Reggy Moalusi: Breaking news, fingers first

October 9, 2018

Editing a daily newspaper in the digital age of video, WhatsApp, Twitter, and to some extent Instagram, has its exhilarations and challenges.

Story tips are sent from all corners of the world by those who, selfishly so, purport and pretend to be your readers. They sell you the old adage that “this is exclusive”.

What you don’t realise is that you are being sold a dummy. A dummy that can have dire consequences on the good standing of your publication, and your personal reputation.

Take this example. In 2012, way before “fake news” became such an unpopular catch phrase, a video was sent to the Daily Sun news desk.

The video, violent in nature, showed thugs being burnt to death in Diepsloot, in the north of Johannesburg. This was five years ago, when the story was splashed on the front page.

It later emerged this was nothing but fake news. The video was old and had been circulated more than a year before.

It was a reader who was hell-bent to mislead. It was also a failure of editorial checks and balances in checking the veracity and metadata of such a video.

Harsh lessons were learnt here – and heads fell!

There are also instances where fingers are fast enough when it comes to Twitter. And the fastest fingers, so often, get easily burnt. The example in point here can be the baseless and utterly unnecessary tweet that once wrongly “announced” Archbishop Emeritus Desmond Tutu’s death. A real damage to news outlets that fell hook, line and sinker.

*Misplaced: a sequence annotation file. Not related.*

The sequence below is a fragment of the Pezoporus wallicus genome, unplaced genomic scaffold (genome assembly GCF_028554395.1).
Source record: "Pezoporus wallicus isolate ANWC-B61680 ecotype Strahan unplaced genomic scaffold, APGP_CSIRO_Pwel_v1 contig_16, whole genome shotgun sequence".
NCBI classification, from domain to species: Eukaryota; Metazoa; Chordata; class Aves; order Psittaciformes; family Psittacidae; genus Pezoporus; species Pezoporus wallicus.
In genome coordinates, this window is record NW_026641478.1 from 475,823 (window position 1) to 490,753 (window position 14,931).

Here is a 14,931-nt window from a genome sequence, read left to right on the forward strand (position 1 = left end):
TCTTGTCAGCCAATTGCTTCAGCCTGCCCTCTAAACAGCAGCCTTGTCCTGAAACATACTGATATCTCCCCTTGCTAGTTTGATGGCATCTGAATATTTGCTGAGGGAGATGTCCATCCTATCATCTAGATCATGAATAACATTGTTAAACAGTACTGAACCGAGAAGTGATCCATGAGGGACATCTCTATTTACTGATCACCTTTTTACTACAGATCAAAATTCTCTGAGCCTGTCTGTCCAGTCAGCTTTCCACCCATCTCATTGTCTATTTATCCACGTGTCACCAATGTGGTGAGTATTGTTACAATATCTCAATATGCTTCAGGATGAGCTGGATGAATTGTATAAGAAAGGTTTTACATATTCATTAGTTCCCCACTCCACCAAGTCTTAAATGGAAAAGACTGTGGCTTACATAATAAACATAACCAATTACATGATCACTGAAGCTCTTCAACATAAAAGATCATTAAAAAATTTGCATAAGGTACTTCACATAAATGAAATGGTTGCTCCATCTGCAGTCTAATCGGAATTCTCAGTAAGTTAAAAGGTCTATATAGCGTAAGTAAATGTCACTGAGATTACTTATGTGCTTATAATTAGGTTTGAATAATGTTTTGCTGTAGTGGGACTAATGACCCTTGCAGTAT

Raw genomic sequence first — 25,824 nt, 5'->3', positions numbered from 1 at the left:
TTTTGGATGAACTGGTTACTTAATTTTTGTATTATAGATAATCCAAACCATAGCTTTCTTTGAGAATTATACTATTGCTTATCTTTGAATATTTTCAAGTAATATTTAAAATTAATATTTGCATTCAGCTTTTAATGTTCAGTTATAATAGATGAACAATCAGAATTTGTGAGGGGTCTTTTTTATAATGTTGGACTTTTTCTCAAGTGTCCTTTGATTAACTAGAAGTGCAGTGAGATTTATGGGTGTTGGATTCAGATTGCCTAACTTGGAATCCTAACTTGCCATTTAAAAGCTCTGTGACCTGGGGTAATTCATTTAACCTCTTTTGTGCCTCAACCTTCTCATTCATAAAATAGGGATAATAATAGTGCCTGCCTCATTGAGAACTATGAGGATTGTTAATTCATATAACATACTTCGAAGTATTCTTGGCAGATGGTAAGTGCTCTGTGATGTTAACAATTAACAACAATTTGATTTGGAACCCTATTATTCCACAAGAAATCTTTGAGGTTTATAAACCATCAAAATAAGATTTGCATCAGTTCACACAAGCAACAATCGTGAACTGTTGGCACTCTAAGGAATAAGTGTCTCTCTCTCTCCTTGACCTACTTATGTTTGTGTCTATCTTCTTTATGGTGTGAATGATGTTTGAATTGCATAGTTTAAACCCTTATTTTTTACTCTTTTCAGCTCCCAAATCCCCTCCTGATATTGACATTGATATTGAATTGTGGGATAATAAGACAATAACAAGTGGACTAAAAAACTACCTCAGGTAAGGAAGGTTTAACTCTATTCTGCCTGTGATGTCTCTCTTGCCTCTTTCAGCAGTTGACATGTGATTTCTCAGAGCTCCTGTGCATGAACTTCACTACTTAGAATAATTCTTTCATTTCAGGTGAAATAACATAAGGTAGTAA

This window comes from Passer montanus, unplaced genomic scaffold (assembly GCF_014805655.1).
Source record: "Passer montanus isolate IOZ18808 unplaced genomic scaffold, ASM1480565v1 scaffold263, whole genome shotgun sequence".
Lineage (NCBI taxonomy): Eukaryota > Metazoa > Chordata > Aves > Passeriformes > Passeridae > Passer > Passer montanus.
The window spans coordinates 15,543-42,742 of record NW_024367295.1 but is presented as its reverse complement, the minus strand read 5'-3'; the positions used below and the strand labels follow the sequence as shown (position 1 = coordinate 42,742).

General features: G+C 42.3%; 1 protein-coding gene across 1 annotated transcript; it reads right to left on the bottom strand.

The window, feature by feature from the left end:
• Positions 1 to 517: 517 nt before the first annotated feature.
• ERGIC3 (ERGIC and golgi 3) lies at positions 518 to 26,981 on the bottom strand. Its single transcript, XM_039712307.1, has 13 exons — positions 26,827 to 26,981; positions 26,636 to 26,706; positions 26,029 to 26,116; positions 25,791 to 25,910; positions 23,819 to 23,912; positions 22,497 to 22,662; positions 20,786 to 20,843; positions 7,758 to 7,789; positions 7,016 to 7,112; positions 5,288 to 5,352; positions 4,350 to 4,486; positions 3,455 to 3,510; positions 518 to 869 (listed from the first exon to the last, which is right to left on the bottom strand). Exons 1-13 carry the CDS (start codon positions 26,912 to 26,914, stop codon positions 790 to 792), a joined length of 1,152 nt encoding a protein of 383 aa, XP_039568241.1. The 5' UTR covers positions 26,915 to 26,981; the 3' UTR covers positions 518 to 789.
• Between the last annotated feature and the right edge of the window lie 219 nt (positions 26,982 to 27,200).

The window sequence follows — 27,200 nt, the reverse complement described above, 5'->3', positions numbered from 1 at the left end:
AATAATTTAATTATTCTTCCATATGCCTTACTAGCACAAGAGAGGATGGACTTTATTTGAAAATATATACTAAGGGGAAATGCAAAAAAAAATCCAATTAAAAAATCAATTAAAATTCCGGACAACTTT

Don’t get me wrong dear reader, Twitter is a great tool to use for story tips and to do follow ups. The mistake and challenge faced by numerous newsrooms is that journalists and editors easily, and lazily so, put all reliance on this platform and whatever is published there, is regarded as the soul truth. As we are all aware by now, the opposite is true.

While most traditional media outlets are spending sleepless nights to come up with ways that bring about digital media revenues, one key value is that most audiences and readers have trust and belief in traditional media and what it has been delivered over the years. It was a reputation built over decades. So why would an editor or journalist want to damage that over a Facebook or Twitter post that is, not only slanderous and sloppy, but also damaging to the very reputation that you have sought to build and protect over the years?

It’s a world like no other that we operate in as the news media. There are those who have made it their business to discredit any formidable media that dare ask them questions they would rather not answer. Instead, they will work hard to drive a wedge between news media outlets and seek to achieve who is easily factionalised and can easily agree to drive and implement propaganda.

Think of President Donald Trump and Bell Pottinger.

The reader has grown wiser though. This is a reader who takes their news seriously and knows where to source proper, fully-proofed and validated news. These are better delivered by those traditional news media outlets, whether they are broadcast, print or digital.

 

Moalusi is editor-in-chief of Daily Sun and Sunday Sun